The passport control technology has been developed by Innovative Travel Solutions and is available at 24 international airports including, Chicago O’Hare International Airport (ORD) and Hartsfield-Jackson Atlanta International Airport (ATL). The technology also provides service in 26 different languages.Vancouver International Airport has introduced its BorderXpress automated passport kiosk solution at Oakland International Airport.
Really like their designs. Vancouver has done a great job. The passport control technology has been developed by Innovative Travel Solutions and is available at 24 international airports including, Chicago O’Hare International Airport (ORD) and Hartsfield-Jackson Atlanta International Airport (ATL). The technology also provides service in 26 different languages.
Vancouver Airport installs BorderXpress Kiosks at Oakland was last modified: March 20th, 2016 by Kiosk Industry
Published on 31 December 2014 08:12 by Sean Farrell
At the end of October, Acuity Market Intelligence reported that automated border control kiosks were expanding across North America and the Caribbean with a total of 25 airports now offering the service. The analyst reports that global market for kiosks will reach 8,000 by 2018. It isn’t just the Americas that are turning to automation, e-gates and kiosks are being used and deployed worldwide, including Australia,Singapore, Germany and the UK.
Why is automation proving so popular? Simply put, the technology is mature enough and radically improves border efficiency and throughput. Acuity Market Intelligence estimates that the kiosks in the US have “decreased international arrival and preclearance border control wait times by as much as 80%.”
Increasing passenger numbers mean that border agencies need to take action. The International Air Transport Association (IATA) predicts that international passenger numbers will grow by a quarter from 1.2 billion in 2012 to 1.5 billion in 2017. Existing manual border controls already struggle to process today’s volume of passengers and future increases threaten to stress already overloaded processes and systems to breaking point.
The challenge for the border security agency is to identify everybody who is not authorized to enter the country among the millions of legitimate travelers. Border agencies need intelligence to identify these high risk travelers efficiently, accurately and without disrupting the immigration experience for the majority.
Case for automation
Automated border gates and kiosks remove the need for a border guard to manually check the travel document and identity for each and every traveler. Qualified border agents can then be redeployed to focus their attention on potential high-risk travelers, thereby improving efficiency and security.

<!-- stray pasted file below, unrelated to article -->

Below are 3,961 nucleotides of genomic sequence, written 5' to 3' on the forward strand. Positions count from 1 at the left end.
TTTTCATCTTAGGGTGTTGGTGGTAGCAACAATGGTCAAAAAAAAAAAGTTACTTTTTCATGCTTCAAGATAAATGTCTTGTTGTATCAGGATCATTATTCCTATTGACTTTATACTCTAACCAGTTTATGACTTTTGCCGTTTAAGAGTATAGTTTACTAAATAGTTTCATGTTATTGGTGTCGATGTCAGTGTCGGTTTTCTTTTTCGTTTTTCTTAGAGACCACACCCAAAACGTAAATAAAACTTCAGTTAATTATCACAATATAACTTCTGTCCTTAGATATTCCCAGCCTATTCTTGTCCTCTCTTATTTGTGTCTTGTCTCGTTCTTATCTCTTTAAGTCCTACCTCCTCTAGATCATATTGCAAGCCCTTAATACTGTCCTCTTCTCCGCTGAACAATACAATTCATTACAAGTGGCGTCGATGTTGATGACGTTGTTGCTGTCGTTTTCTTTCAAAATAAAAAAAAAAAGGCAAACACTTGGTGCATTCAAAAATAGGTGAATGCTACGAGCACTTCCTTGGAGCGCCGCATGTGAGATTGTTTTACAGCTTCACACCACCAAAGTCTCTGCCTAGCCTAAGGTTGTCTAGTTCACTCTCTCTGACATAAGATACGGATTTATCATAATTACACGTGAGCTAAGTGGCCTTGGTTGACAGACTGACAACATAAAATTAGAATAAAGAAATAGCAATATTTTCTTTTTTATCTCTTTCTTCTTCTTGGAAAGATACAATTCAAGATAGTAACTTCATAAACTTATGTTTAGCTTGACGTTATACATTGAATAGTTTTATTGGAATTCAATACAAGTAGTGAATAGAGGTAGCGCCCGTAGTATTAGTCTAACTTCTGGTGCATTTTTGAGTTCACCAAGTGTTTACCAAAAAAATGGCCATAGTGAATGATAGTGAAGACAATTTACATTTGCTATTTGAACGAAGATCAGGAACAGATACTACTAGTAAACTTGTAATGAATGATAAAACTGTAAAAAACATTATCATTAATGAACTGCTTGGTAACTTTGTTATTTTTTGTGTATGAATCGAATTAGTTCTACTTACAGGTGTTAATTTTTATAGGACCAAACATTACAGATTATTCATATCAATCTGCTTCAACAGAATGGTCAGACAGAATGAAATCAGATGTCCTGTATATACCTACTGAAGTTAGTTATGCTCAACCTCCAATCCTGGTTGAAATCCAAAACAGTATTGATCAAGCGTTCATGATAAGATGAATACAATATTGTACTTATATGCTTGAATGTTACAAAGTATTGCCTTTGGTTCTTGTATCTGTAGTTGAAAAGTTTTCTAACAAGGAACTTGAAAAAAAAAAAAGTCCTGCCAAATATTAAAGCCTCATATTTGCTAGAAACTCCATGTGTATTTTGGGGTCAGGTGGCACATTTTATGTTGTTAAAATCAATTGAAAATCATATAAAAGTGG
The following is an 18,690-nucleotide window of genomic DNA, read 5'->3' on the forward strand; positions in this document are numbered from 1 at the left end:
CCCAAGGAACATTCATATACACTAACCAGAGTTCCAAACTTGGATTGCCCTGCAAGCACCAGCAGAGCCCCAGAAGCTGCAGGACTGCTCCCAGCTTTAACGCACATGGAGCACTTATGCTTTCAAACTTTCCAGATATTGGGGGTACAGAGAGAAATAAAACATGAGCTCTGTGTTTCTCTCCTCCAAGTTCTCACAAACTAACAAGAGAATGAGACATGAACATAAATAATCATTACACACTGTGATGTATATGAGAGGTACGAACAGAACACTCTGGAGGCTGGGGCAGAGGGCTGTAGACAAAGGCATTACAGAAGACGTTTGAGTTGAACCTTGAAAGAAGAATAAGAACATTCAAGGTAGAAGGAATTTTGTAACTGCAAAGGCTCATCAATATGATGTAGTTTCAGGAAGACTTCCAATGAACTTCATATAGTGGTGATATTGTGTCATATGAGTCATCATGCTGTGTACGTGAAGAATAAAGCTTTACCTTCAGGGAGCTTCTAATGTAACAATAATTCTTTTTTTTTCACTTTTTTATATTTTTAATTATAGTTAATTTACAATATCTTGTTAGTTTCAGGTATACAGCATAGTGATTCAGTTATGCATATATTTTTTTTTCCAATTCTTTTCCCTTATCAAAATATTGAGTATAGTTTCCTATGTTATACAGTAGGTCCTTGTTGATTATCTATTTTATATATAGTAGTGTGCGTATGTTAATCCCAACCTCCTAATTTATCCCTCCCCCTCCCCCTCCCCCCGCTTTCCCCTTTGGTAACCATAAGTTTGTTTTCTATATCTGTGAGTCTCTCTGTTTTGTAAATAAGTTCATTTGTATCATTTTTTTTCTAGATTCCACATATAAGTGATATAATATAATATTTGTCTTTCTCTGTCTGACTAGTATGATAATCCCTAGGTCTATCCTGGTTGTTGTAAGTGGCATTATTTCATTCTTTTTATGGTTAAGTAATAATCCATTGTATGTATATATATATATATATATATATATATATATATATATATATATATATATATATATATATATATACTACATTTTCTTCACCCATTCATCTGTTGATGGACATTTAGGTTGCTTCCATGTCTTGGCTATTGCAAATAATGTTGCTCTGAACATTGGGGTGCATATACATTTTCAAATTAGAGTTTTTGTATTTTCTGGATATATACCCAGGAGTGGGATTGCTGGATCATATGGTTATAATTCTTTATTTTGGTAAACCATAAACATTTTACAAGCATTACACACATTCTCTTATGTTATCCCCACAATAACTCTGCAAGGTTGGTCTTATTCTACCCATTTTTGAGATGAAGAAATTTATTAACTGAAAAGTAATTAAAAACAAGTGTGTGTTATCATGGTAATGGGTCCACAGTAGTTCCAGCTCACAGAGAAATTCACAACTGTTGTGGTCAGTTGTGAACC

Success in automated border control relies on the wide use of e-passports and the accuracy of biometric verification. Now over 100 countries have implemented e-passports, representing around 60% of all passports in circulation in 2012. Biometric matching technology, particularly for facial recognition, has also improved dramatically in recent years.
Not binary choice
There are a number of factors that border agencies must consider to ensure a successful automated border control deployment. These include selecting the right system, choosing where and how to deploy it, educating staff and passengers on how best to use it and re-configuring port operations to maximize the potential benefits.
It isn’t a binary choice between manual and automated processing. It is all about finding the right efficiencies and trade-off between the two. The balance depends on a number of criteria, such as the security requirements, types of threat faced, traveler demographics, infrastructure constraints, and the availability of travel documents, such as e-passports with biometrics.
In the past week, Denver International Airport, Lynden Pindling International Airport in The Bahamas, and Queen Beatrix International Airport in Aruba have all announced they will join the ranks of the 25 North American airports currently offering expedited border control processing to international travelers via Automated Passport Control (APC) Kiosks.
According to Acuity’s latest count, there are 737 operational APC kiosks in North America with another 164 targeted to go live by Spring 2015. This is up from just 280 In February 2014 and will bring the total number of APC Kiosks located in the United States, Canada, and now in the Caribbean, to 901 by early next year.
Acuity expects APC Kiosk numbers to continue to grow rapidly as they migrate across the Americas to Europe, Asia, and the Middle East conservatively projecting the global market for APC Kiosks will reach 8,000 by 2018.
The Vancouver Airport Authority, the original developer of APC Kiosks, leads the market with deployments at 17 airports representing more than 60% of total kiosk market share. SITA is a distant second with 126 APC Kiosks installed at five airports.
For more details, check out Acuity’s latest research publication, the “APC Kiosk Deployment List”. This list — presented in spreadsheet format — provides details for each known deployment including the number of kiosks, locations, installation date, vendors, costs, etc., as well as vendor market share information.